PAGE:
The U.S. Labor Department reported this morning that employers added 215,000 new jobs last month, marking the fifth time in the last six months that job growth topped 200,000.
This morning’s jobs report from the U.S. Labor Department came in just ahead of what economists forecast. On a seasonally adjusted basis, private sector employers added 195,000 new nonfarm jobs, with local governments accounting for the balance.
Even with January’s slow start, the U.S. is averaging 209,000 new jobs each month.
But the other news in the report suggests that the sustained job growth is convincing Americans that it’s worth going back to work. Last month, nearly 400,000 more workers joined the labor force, pushing the so-called labor force participation rate to 63%. Since September, it hit a 39-year low of 62.4%, just over 2.4 million Americans have joined the labor force.
While that slightly pushed up the unemployment rate last month to 5.0%, it’s good news of a sort for recruiters who have been struggling to fill jobs. It’s not yet possible to tell with certainty what effect the growing labor force is having, but SHRM’s LINE report says recruiting difficulty eased last month.
Noting that fewer manufacturing and service sector HR professionals reported recruiting difficulty in March, SHRM’s report said it was “first time since February 2014 that recruiting difficulty declined in both sectors in the same month.”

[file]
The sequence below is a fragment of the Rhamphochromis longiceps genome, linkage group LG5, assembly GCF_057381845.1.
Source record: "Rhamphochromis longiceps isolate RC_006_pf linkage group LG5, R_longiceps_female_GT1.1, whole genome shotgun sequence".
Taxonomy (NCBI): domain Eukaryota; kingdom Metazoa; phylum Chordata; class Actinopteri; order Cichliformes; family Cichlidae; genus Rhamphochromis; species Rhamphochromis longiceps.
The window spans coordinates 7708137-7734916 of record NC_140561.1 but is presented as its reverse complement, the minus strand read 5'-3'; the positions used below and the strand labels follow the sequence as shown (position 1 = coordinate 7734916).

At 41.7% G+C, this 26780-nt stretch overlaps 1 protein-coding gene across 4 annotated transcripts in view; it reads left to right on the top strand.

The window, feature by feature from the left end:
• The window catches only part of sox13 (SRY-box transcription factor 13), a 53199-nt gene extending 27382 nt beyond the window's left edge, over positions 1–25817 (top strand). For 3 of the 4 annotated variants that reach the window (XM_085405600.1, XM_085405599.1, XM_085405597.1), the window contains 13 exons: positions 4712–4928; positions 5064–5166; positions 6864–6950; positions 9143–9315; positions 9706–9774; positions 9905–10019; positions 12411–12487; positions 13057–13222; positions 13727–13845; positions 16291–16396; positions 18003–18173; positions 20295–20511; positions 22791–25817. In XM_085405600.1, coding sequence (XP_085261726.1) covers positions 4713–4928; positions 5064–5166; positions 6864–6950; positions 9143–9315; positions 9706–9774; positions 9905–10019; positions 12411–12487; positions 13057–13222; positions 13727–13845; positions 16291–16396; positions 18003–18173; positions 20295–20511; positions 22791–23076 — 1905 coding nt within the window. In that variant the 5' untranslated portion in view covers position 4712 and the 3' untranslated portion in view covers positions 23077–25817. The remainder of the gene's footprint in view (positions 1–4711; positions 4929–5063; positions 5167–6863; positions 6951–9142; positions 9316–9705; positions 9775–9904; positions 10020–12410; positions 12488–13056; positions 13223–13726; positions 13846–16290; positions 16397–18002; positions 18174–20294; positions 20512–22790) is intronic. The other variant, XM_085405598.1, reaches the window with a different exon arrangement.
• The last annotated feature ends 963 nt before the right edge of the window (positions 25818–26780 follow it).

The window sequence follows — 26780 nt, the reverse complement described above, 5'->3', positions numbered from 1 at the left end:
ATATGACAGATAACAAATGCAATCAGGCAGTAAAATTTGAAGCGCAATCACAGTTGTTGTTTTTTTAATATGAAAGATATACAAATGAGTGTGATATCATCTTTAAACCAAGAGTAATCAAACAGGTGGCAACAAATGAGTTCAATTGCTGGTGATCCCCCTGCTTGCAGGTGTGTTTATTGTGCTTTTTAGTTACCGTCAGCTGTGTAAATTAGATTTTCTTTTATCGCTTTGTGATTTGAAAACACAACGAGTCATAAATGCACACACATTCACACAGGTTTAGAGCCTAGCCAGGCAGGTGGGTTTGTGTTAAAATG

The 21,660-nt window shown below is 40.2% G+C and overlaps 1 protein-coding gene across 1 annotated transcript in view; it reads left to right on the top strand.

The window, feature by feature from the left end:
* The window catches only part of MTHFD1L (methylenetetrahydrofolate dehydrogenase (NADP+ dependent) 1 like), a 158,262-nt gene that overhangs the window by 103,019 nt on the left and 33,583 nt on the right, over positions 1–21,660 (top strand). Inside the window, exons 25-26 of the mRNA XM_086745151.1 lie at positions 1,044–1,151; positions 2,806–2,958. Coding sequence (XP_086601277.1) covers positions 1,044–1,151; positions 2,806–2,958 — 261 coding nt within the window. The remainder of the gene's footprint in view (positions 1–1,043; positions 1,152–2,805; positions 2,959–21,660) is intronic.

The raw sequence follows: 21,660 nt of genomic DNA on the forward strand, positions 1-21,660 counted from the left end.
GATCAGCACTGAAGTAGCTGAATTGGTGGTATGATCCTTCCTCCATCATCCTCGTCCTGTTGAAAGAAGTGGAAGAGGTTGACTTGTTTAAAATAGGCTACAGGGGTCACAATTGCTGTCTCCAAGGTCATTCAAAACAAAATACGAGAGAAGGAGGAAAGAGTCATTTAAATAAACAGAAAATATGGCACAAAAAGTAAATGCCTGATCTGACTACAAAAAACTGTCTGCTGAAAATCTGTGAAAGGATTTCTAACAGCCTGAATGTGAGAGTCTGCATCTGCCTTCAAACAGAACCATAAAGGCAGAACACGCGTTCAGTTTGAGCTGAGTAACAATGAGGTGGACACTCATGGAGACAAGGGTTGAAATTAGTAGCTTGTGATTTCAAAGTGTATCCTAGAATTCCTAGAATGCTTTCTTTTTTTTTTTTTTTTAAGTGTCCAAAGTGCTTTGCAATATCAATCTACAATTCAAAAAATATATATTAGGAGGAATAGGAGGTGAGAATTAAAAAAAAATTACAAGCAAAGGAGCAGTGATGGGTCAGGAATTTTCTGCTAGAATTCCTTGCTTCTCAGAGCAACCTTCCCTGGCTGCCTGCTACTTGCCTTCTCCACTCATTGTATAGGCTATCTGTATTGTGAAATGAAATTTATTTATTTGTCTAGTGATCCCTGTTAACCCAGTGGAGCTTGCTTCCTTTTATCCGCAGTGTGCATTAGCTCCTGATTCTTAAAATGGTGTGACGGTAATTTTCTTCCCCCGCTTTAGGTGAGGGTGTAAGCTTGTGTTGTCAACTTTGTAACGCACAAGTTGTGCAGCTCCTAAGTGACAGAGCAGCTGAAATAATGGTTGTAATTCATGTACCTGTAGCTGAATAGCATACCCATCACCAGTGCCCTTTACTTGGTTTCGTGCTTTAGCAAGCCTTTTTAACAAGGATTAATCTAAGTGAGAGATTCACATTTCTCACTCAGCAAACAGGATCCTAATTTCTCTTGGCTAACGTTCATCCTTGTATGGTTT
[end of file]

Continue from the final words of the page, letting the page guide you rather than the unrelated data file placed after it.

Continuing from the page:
However, wages rose by an average of 7 cents an hour to $25.43 in March, climbing from a low of about 2% annually just a year ago to 2.3%. Economists predicting that as unemployment dropped, employers would have to raise pay in order to attract workers. Despite the increased supply of labor, wages now appear to be heading up.
Commenting to The New York Times before this morning’s jobs report, Michael Gapen, chief United States economist at Barclays said, “Wages and participation are where the rubber meets the road… We will take our cue about the overall strength of the economy based on that.”
The Labor Department report showed continued weakness in the goods producing sector, with manufacturing losing 29,000 jobs and mining cutting 12,000, mostly due to slowdowns in the oil and gas industry.
On the plus side, construction jobs increased by 37,000. Retail, healthcare, leisure and hospitality all had increases of five digits.